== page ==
Project certification can contribute to timber’s market momentum, says TTJ editor Mike Jeffree

The fact that over 100 people turned up on a chilly, damp late afternoon to witness the award of the first PEFC Project Certification of a major building tells a story.

The event, at London’s Building Centre, was clearly seen as significant across the wood and building sectors, as the audience included timber suppliers, manufacturers, industry and research bodies, architects, contractors, developers, local authorities and housing associations.

Building project certification, assuring the environmental credentials of every timber element, is not new. FSC has offered it for several years, and the London Olympics site was jointly FSC and PEFC project certified. But the first major stand-alone PEFC Project Certification (the project being Kingsgate House, a seven-storey, cross-laminated timberbased London apartment block) is significant because it shows the organisation looking to develop its role in the area, and critically because it brings project certification together with the growing use of engineered wood in UK construction (and further examples of this can be seen in our Floor, Wall and Roof System focus.

Architects, engineers and contractors, like Willmott Dixon, are drawn to such materials as CLT and glulam, particularly for medium to increasingly large-scale urban developments, for a range of performance reasons. It lends itself to prefabrication, resulting in quick build times. The Kingsgate architect also pointed out that it’s quiet to build with, a major attraction in urban centres where you’re working cheek by jowl with neighbouring buildings. In addition, it combines strength with relative lightness. So, if necessary, large sections can be hoisted over other buildings, structures can be built on shallower foundations, and components are easier to get to site. Willmott Dixon provided the staggering statistic that all Kingsgate’s main structural CLT elements were delivered in just 23 truck loads. Using reinforced concrete frame would have required 10 times as many, which probably wouldn’t have gone down so well with residents around the prestigious King’s Road location.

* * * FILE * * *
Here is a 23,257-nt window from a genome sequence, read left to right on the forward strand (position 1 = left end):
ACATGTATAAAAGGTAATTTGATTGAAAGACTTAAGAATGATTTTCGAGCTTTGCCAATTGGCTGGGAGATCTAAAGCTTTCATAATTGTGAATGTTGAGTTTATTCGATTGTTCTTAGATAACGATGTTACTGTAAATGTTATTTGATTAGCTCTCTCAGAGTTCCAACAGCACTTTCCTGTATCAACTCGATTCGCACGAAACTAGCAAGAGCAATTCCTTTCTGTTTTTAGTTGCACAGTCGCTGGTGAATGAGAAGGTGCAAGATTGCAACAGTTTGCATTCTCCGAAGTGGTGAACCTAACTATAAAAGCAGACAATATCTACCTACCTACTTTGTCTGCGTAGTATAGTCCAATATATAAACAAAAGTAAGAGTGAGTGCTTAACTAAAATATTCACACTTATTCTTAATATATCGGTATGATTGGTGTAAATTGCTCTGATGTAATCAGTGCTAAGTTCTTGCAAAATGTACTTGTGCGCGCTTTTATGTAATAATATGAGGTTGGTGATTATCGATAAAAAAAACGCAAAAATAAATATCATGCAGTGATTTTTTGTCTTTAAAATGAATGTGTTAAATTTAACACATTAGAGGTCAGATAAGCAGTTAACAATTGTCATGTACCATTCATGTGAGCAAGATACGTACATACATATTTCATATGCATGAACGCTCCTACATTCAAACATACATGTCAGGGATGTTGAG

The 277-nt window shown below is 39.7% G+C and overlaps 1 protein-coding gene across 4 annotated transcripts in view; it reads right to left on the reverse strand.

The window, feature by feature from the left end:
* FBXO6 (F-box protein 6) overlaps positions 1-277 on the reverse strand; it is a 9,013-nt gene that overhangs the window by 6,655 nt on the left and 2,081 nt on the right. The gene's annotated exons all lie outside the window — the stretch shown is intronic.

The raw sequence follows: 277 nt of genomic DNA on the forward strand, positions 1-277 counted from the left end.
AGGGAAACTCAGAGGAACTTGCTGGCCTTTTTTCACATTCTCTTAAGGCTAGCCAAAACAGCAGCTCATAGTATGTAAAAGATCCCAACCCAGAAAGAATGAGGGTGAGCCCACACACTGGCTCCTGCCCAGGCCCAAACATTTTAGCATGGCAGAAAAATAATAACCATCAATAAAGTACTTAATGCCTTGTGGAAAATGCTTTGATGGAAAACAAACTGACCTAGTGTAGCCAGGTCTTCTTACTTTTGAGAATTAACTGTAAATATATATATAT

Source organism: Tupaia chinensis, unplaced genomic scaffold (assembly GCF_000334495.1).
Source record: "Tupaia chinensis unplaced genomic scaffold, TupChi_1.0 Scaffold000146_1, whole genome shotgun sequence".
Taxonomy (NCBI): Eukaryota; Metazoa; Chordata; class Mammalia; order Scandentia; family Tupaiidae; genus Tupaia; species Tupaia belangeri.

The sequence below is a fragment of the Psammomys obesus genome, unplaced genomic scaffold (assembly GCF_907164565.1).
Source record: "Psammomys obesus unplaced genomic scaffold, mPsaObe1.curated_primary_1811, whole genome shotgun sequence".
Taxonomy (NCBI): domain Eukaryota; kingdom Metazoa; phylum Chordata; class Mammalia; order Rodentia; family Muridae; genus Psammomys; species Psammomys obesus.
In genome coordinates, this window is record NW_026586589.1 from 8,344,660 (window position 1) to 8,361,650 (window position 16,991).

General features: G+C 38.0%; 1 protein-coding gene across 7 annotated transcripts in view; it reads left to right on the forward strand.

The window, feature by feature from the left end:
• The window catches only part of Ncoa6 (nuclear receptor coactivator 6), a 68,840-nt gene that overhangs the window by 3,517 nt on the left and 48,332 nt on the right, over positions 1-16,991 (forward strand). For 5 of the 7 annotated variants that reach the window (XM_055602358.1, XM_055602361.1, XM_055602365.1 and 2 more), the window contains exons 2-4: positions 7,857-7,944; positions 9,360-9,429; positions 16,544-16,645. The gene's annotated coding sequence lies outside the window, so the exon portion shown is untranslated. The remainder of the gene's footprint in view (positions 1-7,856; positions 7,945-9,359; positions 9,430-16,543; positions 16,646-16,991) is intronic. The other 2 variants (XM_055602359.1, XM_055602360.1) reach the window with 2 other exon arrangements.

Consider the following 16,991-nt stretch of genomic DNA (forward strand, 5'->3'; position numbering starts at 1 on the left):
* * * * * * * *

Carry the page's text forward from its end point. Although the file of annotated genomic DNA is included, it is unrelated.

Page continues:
On top of all this, construction likes engineered wood’s all-round environmental story. It’s an inherently good noise and heat insulator, it’s low energy to transport and process and, of course, rich in embodied carbon. Kingsgate’s content of the latter effectively offsets the emissions the building will generate in over 20 years of use.

The added eco appeal of engineered wood is, of course, that it is virtually 100% certified, mostly under the PEFC scheme since it comes principally from mainland Europe. Now, with PEFC Project Certification coming to the party, that attraction could grow. The result, say PEFC and the engineered wood-using community, should be a virtuous circle. Project certification should contribute to the material’s market momentum, which means more buildings and more project certifications, including, says PEFC, joint PEFC/FSC efforts.

This is good for wood generally, first because these buildings are great adverts for timber’s overall technical performance, having become a favourite focus of the architectural and, increasingly, consumer press. At the same time, project certification will help broadcast timber’s environmental message further afield. When just individual products are certified, this tends to peter out at the construction site gate. When it’s the whole project, it’s more likely the contractor and architects will pass the message on, especially to valuable and influential corporate and government clients.